Why should anyone be sad that Ushaw is to close? It ceased to be a RC Seminary when it stopped teaching RC doctrine. After the infamous Vatican II, the modernist liberals took root there and ruthlessly persecuted anyone who did not conform to their ideology. Not surprisingly Vocations declined and the ineffectual, liberal English Bishops, striving not to upset our post-Christian Society, stood idle and did nothing. 'As you sow. so shall you reap'.

Fr Michael Brown said...

Probably Schismatic Anonymous, I was at Ushaw for five years and can't say I enjoyed it. However it is sad that Ushaw is closing because it is a living link with Douai and because there was a rescue plan organised by the LMS`s Paul Waddington which appears to have been ignored.

Danny said...

No dear Fr Brown, just a disillusioned loyal son of the Church, not a schismatic, although I have great sympathy with those who have been forced into schism,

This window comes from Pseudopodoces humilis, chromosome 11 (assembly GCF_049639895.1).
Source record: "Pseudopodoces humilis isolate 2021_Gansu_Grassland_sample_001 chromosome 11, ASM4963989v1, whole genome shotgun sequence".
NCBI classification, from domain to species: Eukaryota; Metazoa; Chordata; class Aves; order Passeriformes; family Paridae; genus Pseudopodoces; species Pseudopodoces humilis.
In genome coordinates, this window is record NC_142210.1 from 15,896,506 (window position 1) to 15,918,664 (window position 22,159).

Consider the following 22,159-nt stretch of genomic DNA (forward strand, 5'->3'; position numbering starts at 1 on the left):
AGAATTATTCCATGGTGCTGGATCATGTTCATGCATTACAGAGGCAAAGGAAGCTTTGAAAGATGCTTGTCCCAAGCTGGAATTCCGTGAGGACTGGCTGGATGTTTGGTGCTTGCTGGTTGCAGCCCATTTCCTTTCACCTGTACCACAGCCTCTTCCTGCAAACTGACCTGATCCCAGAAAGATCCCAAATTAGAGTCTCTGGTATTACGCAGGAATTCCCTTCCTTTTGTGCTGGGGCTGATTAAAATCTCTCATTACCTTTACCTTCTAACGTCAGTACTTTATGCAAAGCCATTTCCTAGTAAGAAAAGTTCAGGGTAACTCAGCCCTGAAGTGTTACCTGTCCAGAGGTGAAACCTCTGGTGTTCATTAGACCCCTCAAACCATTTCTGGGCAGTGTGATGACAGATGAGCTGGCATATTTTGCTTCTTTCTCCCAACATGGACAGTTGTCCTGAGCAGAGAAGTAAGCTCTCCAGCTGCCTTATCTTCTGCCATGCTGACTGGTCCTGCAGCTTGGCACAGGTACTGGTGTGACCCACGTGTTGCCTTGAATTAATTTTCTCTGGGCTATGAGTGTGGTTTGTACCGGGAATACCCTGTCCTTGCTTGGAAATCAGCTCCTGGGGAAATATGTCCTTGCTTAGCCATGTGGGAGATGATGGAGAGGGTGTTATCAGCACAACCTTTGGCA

Men like Fr Brown just don't get it and never will! Look around you, wake up and look at the casualties of Vatican II, the unecessary PASTORAL Council, which now includes Ushaw College. There were many who suffered at the hands of the nasty liberals at Ushaw, and the seeds of the present chrisis were sown by these wicked men, blind guides and never kept in check by the ineffectual, for the most part unintelligent English Bishops. 21st March 2011 (the final St Cuthbert's Mass/Grand Week) was easily foretold! Christoper Walsh et al, destroying the Church from within. I know, I witnessed some of it.

Fr Michael Brown said...

Danny, I think I do get it. If you say Vatican II was in error then you have given up on the indefectiblilty of the Church and may as well become a Protestant. Pope Benedict has said taht just becase a counil is valid does not mean to say it has to be effective.The wrong interpretation of Vat II has wreaked enormous damage. The only way forward is to interpret it in the light of Tradition. Whatever the outcome of the talks with the SSPX the most useful thing that will emerge is an authentic interpretation of the Council. We may find that it really had very little to say of any great significance.